In the world of marketing and advertising, audience perception and reaction is crucial. What people think of your ad, product, or video can be the difference between absolute success and running yourself into the ground. You would think that by now companies would be more aware and mindful of how they promote their products, but nope. Just look at how H&M has been publicly destroyed in the media in only 48 hours. Now that takes skills.
H&M recently released a jungle animal line of hoodies for children. Sounds harmless right? Well their execution was not on point. Look at the product in question, notice anything odd?
The fact that H&M thought nothing of a little black boy wearing a hoodie with the text “coolest monkey in the jungle” across his chest raises a huge red flag! From the 19th century up until now, many white racists have used the word “monkey” in reference to black people as a derogatory way to put them down. Trust me, if you know anything about US history, this shouldn’t be a surprise to you. Which is why the whole internet exploded in rage at the apparent racism.
Really @hm I just want to know why the black boy is wearing a hoodie that says “coolest monkey”, & the white boy is wearing a hoodie that says “Expert”. The Art Director behind this is trash. pic.twitter.com/2VsBc9D4Vw
— Baker (@BuzyBakerr) January 8, 2018
This is disgusting & degrading putting this little boy in a hoodie that says coolest monkey in the jungle! Knowing the history of people associating black people with monkeys! Who approved this? @hm @hm @hm pic.twitter.com/W4boZFx4Fs
— gaby💋 (@loveegaby_) January 7, 2018
Really @hm? Who sat in the product development meeting for this concept? Clearly, you thought it was “cool” to put a Black child in a hoodie with the term “monkey” on it juxtaposed to a White child with “survival expert” on his. #sHaMeful (see what I did there?) pic.twitter.com/YPlCNmjLNE
— Kaye Cole, PhD (@KayeColePhD) January 8, 2018
Celebrities such as the Weeknd and G-Eazy have also made their outrage know at this advertisement and have decided to cut all ties with the clothing brand. G-Eazy was working with H&M to launch his clothing line with them in a few months, but after seeing the images, the musician has to immediately end the partnership, stating “I can’t allow for my name and brand to be associated with a company that could let this happen”.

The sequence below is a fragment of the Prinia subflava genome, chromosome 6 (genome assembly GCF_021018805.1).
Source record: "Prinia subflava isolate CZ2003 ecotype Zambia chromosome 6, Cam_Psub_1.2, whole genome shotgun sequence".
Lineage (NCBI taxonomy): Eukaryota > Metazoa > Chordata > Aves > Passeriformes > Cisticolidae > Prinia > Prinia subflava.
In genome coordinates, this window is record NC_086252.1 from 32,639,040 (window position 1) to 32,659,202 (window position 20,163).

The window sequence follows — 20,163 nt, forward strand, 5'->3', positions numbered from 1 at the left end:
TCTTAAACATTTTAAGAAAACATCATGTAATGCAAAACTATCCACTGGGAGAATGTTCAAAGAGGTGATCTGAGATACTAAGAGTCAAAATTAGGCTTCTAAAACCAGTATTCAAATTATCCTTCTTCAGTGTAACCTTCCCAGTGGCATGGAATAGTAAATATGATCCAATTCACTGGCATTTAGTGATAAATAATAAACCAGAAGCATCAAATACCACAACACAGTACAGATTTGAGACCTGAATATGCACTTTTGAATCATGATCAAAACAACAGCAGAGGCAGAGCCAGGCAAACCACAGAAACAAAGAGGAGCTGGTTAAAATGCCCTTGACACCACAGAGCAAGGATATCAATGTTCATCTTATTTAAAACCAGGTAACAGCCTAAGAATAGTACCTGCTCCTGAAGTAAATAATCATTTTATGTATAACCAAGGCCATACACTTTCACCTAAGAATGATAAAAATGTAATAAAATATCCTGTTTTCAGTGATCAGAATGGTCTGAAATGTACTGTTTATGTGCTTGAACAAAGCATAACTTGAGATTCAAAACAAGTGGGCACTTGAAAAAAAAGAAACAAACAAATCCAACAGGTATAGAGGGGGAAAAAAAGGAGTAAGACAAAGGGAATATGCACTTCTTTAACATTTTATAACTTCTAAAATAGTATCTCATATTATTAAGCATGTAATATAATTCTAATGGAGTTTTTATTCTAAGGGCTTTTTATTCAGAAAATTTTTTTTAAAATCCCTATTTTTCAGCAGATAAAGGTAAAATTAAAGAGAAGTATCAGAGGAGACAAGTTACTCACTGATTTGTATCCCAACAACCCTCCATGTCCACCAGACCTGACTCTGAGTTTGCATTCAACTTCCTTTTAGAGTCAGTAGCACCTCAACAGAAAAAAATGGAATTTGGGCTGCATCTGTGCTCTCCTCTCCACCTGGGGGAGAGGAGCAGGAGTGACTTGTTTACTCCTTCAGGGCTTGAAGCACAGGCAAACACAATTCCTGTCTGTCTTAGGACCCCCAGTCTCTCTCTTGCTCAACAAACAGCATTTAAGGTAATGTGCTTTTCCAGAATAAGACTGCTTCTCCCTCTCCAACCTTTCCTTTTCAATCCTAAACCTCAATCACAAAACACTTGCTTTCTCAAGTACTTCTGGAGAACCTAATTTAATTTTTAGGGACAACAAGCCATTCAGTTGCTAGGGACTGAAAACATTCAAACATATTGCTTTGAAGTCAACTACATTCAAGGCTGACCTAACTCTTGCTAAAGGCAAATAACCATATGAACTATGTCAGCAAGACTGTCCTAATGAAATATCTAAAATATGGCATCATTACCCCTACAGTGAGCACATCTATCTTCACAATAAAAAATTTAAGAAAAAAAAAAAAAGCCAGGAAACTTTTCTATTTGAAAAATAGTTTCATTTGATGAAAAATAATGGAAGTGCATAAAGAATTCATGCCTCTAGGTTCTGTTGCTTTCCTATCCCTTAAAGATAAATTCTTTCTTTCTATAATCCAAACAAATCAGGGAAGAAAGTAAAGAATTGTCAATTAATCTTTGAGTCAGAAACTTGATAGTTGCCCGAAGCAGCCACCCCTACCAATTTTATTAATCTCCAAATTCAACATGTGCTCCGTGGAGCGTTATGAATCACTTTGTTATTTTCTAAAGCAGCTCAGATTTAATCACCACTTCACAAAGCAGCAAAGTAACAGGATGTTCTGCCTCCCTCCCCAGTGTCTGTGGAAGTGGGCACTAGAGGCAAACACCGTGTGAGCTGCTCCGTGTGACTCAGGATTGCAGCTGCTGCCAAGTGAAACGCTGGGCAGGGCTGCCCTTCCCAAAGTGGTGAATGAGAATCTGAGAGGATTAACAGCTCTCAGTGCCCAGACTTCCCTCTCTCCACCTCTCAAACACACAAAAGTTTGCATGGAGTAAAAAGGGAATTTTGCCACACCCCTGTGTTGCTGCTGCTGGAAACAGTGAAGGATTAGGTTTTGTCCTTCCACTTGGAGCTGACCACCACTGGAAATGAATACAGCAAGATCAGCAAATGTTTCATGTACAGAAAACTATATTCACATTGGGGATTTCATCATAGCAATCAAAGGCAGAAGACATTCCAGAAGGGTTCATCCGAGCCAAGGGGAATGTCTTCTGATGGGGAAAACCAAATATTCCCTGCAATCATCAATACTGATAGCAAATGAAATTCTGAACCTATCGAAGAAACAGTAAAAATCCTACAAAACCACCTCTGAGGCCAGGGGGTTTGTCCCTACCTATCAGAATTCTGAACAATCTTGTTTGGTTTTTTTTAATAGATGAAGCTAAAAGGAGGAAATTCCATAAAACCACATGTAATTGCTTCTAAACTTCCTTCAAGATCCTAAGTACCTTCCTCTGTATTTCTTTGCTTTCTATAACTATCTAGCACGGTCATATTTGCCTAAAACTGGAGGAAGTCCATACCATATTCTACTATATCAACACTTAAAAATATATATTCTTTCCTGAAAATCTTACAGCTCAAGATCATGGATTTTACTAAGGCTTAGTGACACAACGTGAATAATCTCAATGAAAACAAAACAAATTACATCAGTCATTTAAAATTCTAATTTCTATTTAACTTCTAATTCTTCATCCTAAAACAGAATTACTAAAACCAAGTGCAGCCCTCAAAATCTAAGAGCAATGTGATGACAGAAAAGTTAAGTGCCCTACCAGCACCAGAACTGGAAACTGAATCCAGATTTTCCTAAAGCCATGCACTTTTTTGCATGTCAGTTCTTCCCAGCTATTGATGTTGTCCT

— The Weeknd (@theweeknd) January 8, 2018
In regards to H&M pic.twitter.com/EuvWMmZ6XA
— G-Eazy (@G_Eazy) January 9, 2018
In response, H&M released an extensive apology statement. The brand takes full responsibility for the issues that have arisen due to the sweater, and state that “[t]his incident is accidental in nature, but this doesn’t mean we don’t take it extremely seriously or understand the upset and discomfort it has caused”. The product has since been removed from the site and the company states that it will be recycled.
We’d like to put on record our position in relation to the controversial image of our hoodie. Our position is simple – we’ve got this wrong and we’re deeply sorry. https://t.co/M9j5Fh2WxR
— H&M (@hm) January 9, 2018
Though we appreciate the apology, how is it that this sweater got through the design, production, marketing, and advertising departments without at least one person bringing up the fact that it is completely wrong? This brings up the bigger issue of diversity in the workplace. Would this have been allowed to go through if there were more diversity in the company’s departments? H&M is definitely not the first company to come under fire over racist or discriminatory advertising. However, how many more PR scandals and sales lost does it have to take for companies to become more socially aware?